Removing A Tick

The first thing to know is how to properly remove a tick. Any manhandling of the tick such as squeezing it, putting Vaseline over it, or holding a hot match to it, will increase the chance of transmitting bugs.

The tick should be removed with a fine pointed tweezers, grasping it from the side where it meets the skin, and gently pulling in the opposite direction from which it embedded.

While the longer the tick is attached, the higher the risk of transmission, it is possible to get Lyme disease even if the tick is attached for less than 24 hours. The salivary juices of the tick, which contain anticoagulants, anesthetics, and immune suppressors, also contain microbes that can be injected at the time of attachment. Transmission of bacteria by ticks attached less than 24 hours has been well documented in animals, and a recent paper last year documented that this can occur in humans as well.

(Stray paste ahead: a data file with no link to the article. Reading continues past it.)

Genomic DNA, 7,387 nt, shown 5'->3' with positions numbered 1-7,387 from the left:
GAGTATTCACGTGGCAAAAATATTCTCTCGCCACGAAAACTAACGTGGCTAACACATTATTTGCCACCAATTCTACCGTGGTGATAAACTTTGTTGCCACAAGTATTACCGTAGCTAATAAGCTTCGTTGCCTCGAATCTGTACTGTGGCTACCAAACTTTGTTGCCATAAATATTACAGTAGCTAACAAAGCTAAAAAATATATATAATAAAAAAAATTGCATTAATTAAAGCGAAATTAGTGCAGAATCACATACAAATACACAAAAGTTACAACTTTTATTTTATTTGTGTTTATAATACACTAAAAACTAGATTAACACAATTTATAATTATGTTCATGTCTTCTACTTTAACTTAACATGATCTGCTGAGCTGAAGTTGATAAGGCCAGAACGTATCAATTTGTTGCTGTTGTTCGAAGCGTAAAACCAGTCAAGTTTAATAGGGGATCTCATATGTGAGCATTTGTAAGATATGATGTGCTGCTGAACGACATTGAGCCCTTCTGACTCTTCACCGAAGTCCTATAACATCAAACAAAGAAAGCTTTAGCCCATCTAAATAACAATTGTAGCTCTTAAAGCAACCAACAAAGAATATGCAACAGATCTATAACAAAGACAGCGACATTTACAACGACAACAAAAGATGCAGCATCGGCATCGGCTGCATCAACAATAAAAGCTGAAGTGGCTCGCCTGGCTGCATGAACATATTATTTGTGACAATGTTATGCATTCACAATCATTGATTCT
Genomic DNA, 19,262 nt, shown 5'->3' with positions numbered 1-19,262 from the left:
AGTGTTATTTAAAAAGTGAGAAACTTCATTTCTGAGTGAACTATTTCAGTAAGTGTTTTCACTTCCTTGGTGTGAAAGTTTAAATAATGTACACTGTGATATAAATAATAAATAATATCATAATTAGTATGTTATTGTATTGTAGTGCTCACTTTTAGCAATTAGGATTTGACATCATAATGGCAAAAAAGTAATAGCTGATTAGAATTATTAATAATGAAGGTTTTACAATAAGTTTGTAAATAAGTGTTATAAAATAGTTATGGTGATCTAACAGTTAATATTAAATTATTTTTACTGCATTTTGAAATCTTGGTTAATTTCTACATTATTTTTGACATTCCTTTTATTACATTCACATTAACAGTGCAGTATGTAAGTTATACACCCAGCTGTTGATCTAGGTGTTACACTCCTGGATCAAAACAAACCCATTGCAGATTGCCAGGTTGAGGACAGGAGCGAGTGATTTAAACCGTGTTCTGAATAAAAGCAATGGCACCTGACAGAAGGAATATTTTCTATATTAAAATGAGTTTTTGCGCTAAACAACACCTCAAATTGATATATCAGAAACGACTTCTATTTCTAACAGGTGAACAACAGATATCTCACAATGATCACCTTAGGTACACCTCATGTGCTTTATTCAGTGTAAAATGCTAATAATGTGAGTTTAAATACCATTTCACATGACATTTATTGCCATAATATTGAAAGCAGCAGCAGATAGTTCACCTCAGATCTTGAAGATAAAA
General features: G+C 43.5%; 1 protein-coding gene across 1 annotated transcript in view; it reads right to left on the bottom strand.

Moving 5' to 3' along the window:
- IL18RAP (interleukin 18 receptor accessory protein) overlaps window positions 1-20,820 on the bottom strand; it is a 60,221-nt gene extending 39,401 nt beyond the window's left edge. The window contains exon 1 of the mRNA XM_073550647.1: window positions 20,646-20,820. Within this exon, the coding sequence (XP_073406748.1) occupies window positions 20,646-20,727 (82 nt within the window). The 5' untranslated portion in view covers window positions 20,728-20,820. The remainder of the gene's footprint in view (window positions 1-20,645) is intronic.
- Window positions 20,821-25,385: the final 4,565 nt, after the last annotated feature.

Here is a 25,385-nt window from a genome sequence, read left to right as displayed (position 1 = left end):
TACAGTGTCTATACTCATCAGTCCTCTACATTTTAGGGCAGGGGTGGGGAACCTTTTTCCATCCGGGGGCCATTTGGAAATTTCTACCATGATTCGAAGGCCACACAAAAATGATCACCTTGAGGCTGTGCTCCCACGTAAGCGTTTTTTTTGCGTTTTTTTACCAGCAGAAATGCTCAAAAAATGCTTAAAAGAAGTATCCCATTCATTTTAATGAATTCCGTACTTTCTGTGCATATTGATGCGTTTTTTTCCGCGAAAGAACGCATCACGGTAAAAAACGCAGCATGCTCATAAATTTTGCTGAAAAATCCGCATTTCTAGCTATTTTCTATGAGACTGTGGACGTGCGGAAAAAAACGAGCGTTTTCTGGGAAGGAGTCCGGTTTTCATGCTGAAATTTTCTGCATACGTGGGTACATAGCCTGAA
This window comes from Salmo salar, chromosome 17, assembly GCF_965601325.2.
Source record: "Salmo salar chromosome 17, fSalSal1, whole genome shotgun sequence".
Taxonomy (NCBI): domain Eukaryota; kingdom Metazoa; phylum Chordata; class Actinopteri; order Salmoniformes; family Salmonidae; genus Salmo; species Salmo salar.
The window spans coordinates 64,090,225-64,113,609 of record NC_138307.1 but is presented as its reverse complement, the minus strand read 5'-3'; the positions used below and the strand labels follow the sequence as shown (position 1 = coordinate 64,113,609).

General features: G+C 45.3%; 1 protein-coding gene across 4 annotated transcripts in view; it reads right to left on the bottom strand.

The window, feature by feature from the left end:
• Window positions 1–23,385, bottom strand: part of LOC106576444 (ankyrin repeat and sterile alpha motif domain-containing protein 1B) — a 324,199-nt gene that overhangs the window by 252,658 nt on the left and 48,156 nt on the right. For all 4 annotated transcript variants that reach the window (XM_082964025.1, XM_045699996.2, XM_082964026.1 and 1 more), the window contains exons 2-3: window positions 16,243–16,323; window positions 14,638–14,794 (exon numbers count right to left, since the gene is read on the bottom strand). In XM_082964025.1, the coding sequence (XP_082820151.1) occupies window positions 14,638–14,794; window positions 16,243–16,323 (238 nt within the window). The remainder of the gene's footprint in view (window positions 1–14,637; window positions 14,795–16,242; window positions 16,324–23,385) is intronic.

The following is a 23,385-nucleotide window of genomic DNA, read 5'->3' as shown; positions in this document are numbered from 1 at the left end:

Tick testing:

It is a good idea to save the tick in case you want to get it tested for Lyme or other pathogens. For tick testing options:

1. Tick Report: